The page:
a6 <- mph.fit(y=d\$count,h.fct=function(p){log(p[1]*p[4]/p[2]/p[3])}, L.fct=L.fct,X=diag(3))

#  Unrestricted Model...
b <- mph.fit(y=d\$count, L.fct=L.fct, X=diag(3))

mph.summary(a6,T)
mph.summary(b,T)

##############################################################################################
#
#  EXAMPLE 5.  Test of Independence in a 4x4 Table.  (Using Log-Linear Model.)
#
#  Data Source:  Table 2.8, Agresti, 57:2002.
#
#  y <- Y ~ MP(nu, p|strata=1, fixed="all");  i.e. Y ~ multinomial
#
#  In other symbols,
#  y <- Y ~ multinomial(96, p=(p[1,1],p[1,2],p[2,1],p[2,2]))
#
#  GOAL:    Test H0: p[1,1]*p[2,2]/p[1,2]/p[2,1] = 1    vs. H1: not H0.
#

d <- scan(what=list(Income="",JobSatisf="",count=0))
<15 VD 1
<15 LD 3
<15 MS 10
<15 VS 6
15-25 VD 2
15-25 LD 3
15-25 MS 10
15-25 VS 7
25-40 VD 1
25-40 LD 6
25-40 MS 14
25-40 VS 12
>40 VD 0
>40 LD 1
>40 MS 9
>40 VS 11

d <- data.frame(d)

mph.summary(a)

#Alternatively,
mph.summary(b)

###############################################################################################
#
#  EXAMPLE 6.  Test Marginal Homogeneity in a 3x3 Table
#
#  Data Source:  Table 10.16, Agresti, 445:2002.
#
#  y <- Y ~ MP(nu, p |strata=1, fixed="all");  i.e. Y ~ multinomial.
#
#  Specifically,
#  y <- Y ~ multinomial(160, p=(p[1,1],...,p[3,3]))
#
#  GOAL:    Test H0:  p[1,+] = p[+,1], p[2,+] = p[+,2], p[3,+] = p[+,3] vs.  H1: not H0.

d <- scan(what=list(Siskel="",Ebert="",count=0))
Pro Pro     64
Pro Mixed    9
Pro Con     10
Mixed Pro   11
Mixed Mixed 13
Mixed Con    8
Con Pro     13
Con Mixed    8
Con Con     24

d <- data.frame(d)

h.fct <- function(p){
p.Siskel <- M.fct(d\$Siskel)%*%p
p.Ebert  <- M.fct(d\$Ebert)%*%p
as.matrix(c(p.Siskel[-3] - p.Ebert[-3]))
}
a1 <- mph.fit(y=d\$count, h.fct=h.fct)
mph.summary(a1,T)

#  Suppose that we wish to report on the observed and fitted marginal probabilities
#

L.fct <- function(p) {
p.Siskel <- M.fct(d\$Siskel)%*%p
p.Ebert <- M.fct(d\$Ebert)%*%p
L <- as.matrix(c(p.Siskel,p.Ebert))
rownames(L) <- c(paste(sep="", "P(Siskel=",levels(d\$Siskel),")"),
paste(sep="", "P(Ebert=", levels(d\$Ebert),")"))
L
}
a2 <- mph.fit(y=d\$count,h.fct=h.fct,L.fct=L.fct,X=diag(6))
mph.summary(a2,T)

#  M.fct(factor)%*%p  gives the marginal probabilities corresponding to the
#  levels of 'factor'.   The  marginal probabilities are ordered by the levels of 'factor'.
#
#  Alternatively,  in this rectangular table setting, we can find the marginal
#  probabilities using the apply(...) function.  In this case, the marginal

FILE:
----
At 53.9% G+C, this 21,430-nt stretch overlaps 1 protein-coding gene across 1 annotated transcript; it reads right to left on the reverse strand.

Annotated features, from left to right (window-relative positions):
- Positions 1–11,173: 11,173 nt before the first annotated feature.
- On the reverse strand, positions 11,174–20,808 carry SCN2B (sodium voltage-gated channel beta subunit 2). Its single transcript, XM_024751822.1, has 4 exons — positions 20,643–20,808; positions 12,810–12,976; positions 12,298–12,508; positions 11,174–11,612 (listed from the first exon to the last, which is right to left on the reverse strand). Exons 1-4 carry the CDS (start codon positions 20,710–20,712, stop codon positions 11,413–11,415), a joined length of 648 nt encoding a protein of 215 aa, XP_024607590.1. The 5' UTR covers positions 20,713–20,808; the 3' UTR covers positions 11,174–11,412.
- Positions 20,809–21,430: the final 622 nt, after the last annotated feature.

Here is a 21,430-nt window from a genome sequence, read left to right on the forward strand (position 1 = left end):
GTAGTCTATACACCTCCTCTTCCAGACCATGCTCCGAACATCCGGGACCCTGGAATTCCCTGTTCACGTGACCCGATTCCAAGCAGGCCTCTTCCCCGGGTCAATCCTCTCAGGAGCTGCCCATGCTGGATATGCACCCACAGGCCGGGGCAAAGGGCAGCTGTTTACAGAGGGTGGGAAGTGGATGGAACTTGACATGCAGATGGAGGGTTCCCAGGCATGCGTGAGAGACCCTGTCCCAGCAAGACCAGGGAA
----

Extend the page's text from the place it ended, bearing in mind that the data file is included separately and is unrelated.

#  probabilities are ordered as they are entered in the data set.
#

h.fct <- function(p) {
p <- matrix(p,3,3,byrow=T)
p.Siskel <- apply(p,1,sum)
p.Ebert <- apply(p,2,sum)
as.matrix(c(p.Siskel[-3] - p.Ebert[-3]))
}

L.fct <- function(p) {
p <- matrix(p,3,3,byrow=T)
p.Siskel <- apply(p,1,sum)
p.Ebert <- apply(p,2,sum)
L <- as.matrix(c(p.Siskel,p.Ebert))
rownames(L) <- c("P(Siskel=Pro)","P(Siskel=Mixed)","P(Siskel=Con)",
"P(Ebert=Pro)", "P(Ebert=Mixed)", "P(Ebert=Con)")
L
}
b <- mph.fit(y=d\$count,h.fct=h.fct,L.fct=L.fct,X=diag(6))

##################################################################################################
#
# EXAMPLE 7.   Log-linear Model for 2x2x2 Table
#
# Data Source:  Table 8.16, Agresti 347:2002
#
#  y <- Y ~ MP(nu, p| strata=1, fixed="all");  i.e. Y ~ multinomial.
#
#  Specifically,
#
#  y <- Y ~ multinomial(621, p).
#
# The counts in y are cross-classification counts for variables
# G=Gender,  I=Information Opinion,   H= Health Opinion.
#
# GOAL:  Fit the loglinear models [GI, GH, IH] and [G, IH].
#

d <- scan(what=list(G ="",I="",H="",count=0))
Male   Support Support  76
Male   Support Oppose  160
Male   Oppose  Support   6
Male   Oppose  Oppose   25
Female Support Support 114
Female Support Oppose  181
Female Oppose  Support  11
Female Oppose  Oppose   48

d <- data.frame(d)

#Fit loglinear model [GI, GH, IH]...

a1 <- mph.fit(y=d\$count, link="logm", X=model.matrix(~G+I+H + G:I + G:H + I:H, data=d))

#Fit loglinear model [G, IH]...

a2 <- mph.fit(y=d\$count, link="logm", X=model.matrix(~G+I+H + I:H,data=d))

#Different Sampling Distribution Assumptions:
#
#Alternatively,  assume
#   y <- Y ~ MP(nu, p| strata=1, fixed="none");    that is,  Y ~ indep Poisson.
#
#   In other symbols,
#   y <- Y,  where Y[i] indep ~  Poisson(m[i] = nu p[i]).
#                     Here,  nu is the unknown expected sample size.

b2 <- mph.fit(y=d\$count, link="logm", X=model.matrix(~G+I+H + I:H, data=d), fixed="none")

#Alternatively,  assume
#   y <- Y ~ MP(nu, p| strata=Gender, fixed="all").   That is, Y ~ prod multinomial.
#
#   In other symbols,
#   y <- Y = (Y[1,1,1],Y[1,1,2],...,Y[2,2,2]),  where  (Y[i,1,1],...,Y[i,2,2]) indep ~ multinomial(n[i], p[i,,]).
#             Here,  p[i,j,k] = P(I=j,H=k|G=i) and    n[1]=267 and n[2]=354 are the a priori fixed
#             samples sizes for males and females.

c2 <- mph.fit(y=d\$count, link="logm", X=model.matrix(~G+I+H + I:H, data=d), strata=d\$G)

#Alternatively, assume
#   y <- Y ~ MP(nu, p| strata=Gender, fixed="none").  That is, Y ~ prod Poisson.
#
#   In other symbols,
#   y <- Y = (Y[1,1,1],Y[1,1,2],...,Y[2,2,2]),  where Y[i,j,k] indep ~ Poisson(m[i,j,k] = nu[i] p[i,j,k]).
#             Here,  p[i,j,k] = P(I=j, H=k| G=i) and  nu[1] and nu[2] are the unknown expected
#             sample sizes for males and for females.